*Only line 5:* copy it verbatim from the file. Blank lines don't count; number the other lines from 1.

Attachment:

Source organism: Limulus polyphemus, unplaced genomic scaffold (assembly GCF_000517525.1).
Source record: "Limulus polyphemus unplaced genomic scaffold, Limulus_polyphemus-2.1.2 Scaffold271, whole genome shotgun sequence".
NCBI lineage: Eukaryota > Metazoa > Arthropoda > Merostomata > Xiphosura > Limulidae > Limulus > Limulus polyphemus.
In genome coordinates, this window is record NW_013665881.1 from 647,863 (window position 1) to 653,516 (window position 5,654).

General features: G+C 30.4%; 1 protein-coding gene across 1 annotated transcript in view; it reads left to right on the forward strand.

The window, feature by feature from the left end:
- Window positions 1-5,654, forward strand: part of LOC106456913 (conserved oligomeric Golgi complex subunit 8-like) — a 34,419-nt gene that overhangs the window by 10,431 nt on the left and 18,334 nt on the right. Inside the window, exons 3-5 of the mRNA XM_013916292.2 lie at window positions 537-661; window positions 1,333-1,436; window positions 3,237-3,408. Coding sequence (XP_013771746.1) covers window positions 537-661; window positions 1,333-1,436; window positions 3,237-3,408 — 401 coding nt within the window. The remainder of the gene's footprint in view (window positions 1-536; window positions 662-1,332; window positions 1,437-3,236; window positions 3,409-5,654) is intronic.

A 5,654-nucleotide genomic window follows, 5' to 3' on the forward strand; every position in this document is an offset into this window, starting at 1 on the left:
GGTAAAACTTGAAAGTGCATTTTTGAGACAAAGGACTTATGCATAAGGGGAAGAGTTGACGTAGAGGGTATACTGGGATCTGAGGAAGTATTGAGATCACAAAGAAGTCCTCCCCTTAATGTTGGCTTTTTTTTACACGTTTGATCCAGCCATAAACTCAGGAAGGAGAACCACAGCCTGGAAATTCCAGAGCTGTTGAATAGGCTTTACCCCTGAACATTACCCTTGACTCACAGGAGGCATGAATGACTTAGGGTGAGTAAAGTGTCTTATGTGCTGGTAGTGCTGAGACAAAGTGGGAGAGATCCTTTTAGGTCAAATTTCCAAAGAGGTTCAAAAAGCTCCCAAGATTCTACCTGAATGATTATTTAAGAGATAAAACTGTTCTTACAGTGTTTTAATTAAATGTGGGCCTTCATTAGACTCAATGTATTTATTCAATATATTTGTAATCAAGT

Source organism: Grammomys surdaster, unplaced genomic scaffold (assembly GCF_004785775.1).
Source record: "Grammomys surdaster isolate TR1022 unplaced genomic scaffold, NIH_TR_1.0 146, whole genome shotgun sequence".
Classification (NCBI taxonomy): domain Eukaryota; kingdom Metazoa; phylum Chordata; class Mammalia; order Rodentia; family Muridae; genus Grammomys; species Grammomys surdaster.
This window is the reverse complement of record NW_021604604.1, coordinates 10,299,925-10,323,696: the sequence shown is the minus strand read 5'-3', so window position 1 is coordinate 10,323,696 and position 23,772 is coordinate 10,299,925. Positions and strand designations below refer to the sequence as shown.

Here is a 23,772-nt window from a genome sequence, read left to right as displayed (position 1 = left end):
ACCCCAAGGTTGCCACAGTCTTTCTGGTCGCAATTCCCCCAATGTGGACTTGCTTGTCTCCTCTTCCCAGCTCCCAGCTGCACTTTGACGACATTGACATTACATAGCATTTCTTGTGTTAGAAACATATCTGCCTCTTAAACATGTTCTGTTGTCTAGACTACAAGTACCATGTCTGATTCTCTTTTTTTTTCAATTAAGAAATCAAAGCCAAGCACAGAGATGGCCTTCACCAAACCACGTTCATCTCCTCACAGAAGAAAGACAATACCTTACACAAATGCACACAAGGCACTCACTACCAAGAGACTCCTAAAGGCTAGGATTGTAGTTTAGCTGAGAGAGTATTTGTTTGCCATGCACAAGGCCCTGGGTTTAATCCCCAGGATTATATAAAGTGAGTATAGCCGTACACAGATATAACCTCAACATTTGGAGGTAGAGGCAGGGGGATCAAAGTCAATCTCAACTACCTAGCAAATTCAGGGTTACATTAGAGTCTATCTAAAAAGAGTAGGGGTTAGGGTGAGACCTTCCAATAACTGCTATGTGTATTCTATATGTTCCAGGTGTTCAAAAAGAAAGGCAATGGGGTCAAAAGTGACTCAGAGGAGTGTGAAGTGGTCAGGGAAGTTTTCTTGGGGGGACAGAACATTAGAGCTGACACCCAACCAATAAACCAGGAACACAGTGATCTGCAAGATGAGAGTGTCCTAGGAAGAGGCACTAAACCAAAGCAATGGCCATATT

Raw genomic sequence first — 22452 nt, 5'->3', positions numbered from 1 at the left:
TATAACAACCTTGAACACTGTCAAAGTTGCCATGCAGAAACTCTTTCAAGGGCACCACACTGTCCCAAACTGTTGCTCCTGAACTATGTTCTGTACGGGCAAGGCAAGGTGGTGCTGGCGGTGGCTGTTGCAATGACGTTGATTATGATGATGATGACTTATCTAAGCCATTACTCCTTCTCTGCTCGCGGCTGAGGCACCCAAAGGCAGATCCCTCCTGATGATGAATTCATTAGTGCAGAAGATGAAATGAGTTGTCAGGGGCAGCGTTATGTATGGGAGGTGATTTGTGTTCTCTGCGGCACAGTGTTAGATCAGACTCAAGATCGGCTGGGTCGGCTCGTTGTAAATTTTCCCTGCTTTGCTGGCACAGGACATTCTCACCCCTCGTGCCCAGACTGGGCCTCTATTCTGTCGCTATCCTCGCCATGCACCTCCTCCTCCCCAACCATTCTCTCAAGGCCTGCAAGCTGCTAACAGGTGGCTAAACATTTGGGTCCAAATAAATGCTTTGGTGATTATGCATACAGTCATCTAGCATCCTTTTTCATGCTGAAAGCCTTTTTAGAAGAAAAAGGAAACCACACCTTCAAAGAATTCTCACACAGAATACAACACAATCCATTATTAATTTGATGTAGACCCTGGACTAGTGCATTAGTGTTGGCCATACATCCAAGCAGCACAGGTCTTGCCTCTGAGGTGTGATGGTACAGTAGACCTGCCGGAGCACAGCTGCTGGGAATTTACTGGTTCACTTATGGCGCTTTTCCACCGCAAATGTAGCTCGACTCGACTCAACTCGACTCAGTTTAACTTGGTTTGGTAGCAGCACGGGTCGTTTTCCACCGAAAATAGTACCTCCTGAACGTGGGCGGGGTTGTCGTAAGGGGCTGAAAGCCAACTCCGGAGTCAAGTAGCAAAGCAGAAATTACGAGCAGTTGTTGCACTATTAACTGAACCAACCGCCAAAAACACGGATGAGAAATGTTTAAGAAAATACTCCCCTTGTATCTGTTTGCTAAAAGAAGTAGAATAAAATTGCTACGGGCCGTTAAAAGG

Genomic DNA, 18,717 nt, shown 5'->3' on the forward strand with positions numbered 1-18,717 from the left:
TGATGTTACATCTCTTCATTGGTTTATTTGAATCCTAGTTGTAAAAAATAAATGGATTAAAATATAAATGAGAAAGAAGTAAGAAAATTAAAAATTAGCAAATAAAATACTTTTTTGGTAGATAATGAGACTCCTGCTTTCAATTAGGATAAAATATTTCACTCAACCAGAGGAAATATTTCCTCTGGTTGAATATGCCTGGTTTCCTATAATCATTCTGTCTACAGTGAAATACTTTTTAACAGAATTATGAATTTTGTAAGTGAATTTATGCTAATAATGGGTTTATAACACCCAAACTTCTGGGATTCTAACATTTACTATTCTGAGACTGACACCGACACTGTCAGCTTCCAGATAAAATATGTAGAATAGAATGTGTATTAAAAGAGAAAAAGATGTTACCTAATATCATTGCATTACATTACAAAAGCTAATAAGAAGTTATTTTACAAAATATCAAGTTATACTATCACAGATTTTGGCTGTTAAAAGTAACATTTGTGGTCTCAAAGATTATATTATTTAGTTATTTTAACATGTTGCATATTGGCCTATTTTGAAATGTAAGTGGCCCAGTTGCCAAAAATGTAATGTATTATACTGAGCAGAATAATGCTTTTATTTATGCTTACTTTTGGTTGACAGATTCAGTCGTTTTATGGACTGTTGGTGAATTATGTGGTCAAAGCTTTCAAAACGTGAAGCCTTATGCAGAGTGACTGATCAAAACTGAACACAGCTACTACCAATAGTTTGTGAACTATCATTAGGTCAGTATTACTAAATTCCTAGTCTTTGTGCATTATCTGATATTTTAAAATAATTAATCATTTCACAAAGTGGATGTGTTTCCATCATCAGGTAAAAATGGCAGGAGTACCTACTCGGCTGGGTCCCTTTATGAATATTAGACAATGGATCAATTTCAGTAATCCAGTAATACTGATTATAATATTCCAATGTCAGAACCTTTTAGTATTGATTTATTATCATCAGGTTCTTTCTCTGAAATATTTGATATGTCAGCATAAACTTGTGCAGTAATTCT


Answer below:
General features: G+C 30.4%; 1 protein-coding gene across 1 annotated transcript in view; it reads left to right on the forward strand.